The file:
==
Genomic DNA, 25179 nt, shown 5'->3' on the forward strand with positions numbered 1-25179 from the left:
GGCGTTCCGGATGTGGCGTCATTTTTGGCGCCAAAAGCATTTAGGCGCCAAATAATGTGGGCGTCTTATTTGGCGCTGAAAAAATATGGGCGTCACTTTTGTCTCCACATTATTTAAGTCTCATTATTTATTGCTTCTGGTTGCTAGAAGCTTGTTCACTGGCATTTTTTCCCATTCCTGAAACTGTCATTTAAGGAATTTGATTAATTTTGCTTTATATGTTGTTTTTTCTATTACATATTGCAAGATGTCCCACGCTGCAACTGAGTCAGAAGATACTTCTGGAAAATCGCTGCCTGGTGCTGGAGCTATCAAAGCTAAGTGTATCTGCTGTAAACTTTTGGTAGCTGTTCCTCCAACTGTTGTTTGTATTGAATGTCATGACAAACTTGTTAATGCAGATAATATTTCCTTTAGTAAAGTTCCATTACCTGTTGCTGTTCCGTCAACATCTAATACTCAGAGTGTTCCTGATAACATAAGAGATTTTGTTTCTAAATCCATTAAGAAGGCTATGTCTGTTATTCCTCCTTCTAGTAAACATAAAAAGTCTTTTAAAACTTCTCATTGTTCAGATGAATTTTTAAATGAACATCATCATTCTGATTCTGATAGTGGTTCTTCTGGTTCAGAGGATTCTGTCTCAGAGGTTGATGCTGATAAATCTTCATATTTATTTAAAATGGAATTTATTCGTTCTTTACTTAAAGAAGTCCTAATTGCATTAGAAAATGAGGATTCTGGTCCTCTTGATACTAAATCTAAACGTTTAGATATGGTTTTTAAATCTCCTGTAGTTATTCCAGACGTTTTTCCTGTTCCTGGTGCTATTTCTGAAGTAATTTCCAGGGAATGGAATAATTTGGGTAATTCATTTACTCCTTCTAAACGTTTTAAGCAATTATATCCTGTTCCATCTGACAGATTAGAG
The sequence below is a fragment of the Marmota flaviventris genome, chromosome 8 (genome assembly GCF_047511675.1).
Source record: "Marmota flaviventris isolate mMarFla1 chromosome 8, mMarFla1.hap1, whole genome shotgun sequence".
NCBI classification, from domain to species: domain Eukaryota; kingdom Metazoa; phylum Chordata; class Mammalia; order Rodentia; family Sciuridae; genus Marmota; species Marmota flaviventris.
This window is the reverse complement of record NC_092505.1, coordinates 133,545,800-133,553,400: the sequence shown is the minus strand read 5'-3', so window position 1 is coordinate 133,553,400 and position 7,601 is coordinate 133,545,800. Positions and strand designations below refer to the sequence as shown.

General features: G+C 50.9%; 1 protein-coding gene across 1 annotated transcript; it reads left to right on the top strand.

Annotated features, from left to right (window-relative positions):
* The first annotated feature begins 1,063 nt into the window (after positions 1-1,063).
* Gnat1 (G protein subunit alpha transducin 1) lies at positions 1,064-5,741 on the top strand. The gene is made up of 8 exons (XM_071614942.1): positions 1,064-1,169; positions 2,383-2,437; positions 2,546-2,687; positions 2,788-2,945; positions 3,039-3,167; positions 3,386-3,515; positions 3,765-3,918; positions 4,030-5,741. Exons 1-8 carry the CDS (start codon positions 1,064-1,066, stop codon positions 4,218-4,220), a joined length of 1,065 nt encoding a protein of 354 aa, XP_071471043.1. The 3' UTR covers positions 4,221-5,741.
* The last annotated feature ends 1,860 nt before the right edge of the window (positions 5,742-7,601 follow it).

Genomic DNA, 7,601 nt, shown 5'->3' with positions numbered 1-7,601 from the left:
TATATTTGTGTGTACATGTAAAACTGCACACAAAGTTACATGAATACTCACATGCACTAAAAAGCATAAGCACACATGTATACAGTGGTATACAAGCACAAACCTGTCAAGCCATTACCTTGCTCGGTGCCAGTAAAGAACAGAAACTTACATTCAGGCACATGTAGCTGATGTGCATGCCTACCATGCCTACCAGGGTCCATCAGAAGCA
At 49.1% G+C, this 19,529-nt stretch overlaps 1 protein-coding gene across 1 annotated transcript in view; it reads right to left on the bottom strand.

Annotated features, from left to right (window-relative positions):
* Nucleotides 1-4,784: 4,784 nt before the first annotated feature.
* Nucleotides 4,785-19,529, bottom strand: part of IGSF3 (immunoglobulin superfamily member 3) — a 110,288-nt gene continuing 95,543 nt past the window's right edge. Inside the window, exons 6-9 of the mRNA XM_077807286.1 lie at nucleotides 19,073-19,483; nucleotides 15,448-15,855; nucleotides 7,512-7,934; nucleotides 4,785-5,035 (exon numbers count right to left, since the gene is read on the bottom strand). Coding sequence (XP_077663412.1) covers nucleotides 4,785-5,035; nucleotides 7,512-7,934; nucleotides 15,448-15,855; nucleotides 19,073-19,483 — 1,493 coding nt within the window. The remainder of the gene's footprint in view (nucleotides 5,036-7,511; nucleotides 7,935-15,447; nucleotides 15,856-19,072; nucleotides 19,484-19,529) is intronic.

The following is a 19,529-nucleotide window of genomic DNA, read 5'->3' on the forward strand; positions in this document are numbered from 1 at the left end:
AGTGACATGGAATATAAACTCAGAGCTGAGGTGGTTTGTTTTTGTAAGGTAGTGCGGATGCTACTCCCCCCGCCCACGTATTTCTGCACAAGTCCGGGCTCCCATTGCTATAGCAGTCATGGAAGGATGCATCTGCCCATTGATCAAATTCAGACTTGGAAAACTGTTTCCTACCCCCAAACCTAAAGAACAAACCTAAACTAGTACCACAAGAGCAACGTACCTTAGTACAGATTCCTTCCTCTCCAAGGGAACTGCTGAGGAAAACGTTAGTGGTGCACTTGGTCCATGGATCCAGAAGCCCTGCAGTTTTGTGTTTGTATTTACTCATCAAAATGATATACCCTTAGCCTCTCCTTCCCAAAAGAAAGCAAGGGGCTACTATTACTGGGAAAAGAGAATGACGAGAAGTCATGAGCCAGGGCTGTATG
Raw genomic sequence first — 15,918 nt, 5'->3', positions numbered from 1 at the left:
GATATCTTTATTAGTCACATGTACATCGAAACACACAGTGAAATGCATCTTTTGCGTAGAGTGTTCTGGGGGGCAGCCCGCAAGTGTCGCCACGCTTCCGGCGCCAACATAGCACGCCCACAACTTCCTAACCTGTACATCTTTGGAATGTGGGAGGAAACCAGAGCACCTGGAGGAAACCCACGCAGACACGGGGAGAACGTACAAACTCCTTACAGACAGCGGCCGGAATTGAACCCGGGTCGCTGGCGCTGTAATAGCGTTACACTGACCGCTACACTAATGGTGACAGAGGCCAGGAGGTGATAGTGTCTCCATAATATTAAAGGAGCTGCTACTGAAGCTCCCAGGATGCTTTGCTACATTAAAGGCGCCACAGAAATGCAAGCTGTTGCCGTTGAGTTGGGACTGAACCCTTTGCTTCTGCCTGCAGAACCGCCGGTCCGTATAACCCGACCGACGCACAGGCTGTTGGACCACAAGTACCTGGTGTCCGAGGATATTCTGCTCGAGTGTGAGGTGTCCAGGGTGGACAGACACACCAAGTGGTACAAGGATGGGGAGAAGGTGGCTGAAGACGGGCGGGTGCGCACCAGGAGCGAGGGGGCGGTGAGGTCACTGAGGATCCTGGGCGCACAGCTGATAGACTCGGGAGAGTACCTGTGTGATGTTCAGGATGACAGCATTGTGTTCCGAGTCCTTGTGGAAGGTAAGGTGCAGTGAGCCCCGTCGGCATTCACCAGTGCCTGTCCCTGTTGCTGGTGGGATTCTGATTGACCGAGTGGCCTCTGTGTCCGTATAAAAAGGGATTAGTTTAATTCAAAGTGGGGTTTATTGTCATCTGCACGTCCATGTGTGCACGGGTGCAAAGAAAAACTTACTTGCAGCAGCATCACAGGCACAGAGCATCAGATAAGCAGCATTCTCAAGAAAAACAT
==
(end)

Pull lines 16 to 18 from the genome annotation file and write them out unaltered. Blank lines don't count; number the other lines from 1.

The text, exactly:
* Nucleotides 1-4,784: 4,784 nt before the first annotated feature.
* Nucleotides 4,785-19,529, bottom strand: part of IGSF3 (immunoglobulin superfamily member 3) — a 110,288-nt gene continuing 95,543 nt past the window's right edge. Inside the window, exons 6-9 of the mRNA XM_077807286.1 lie at nucleotides 19,073-19,483; nucleotides 15,448-15,855; nucleotides 7,512-7,934; nucleotides 4,785-5,035 (exon numbers count right to left, since the gene is read on the bottom strand). Coding sequence (XP_077663412.1) covers nucleotides 4,785-5,035; nucleotides 7,512-7,934; nucleotides 15,448-15,855; nucleotides 19,073-19,483 — 1,493 coding nt within the window. The remainder of the gene's footprint in view (nucleotides 5,036-7,511; nucleotides 7,935-15,447; nucleotides 15,856-19,072; nucleotides 19,484-19,529) is intronic.

The following is a 19,529-nucleotide window of genomic DNA, read 5'->3' on the forward strand; positions in this document are numbered from 1 at the left end: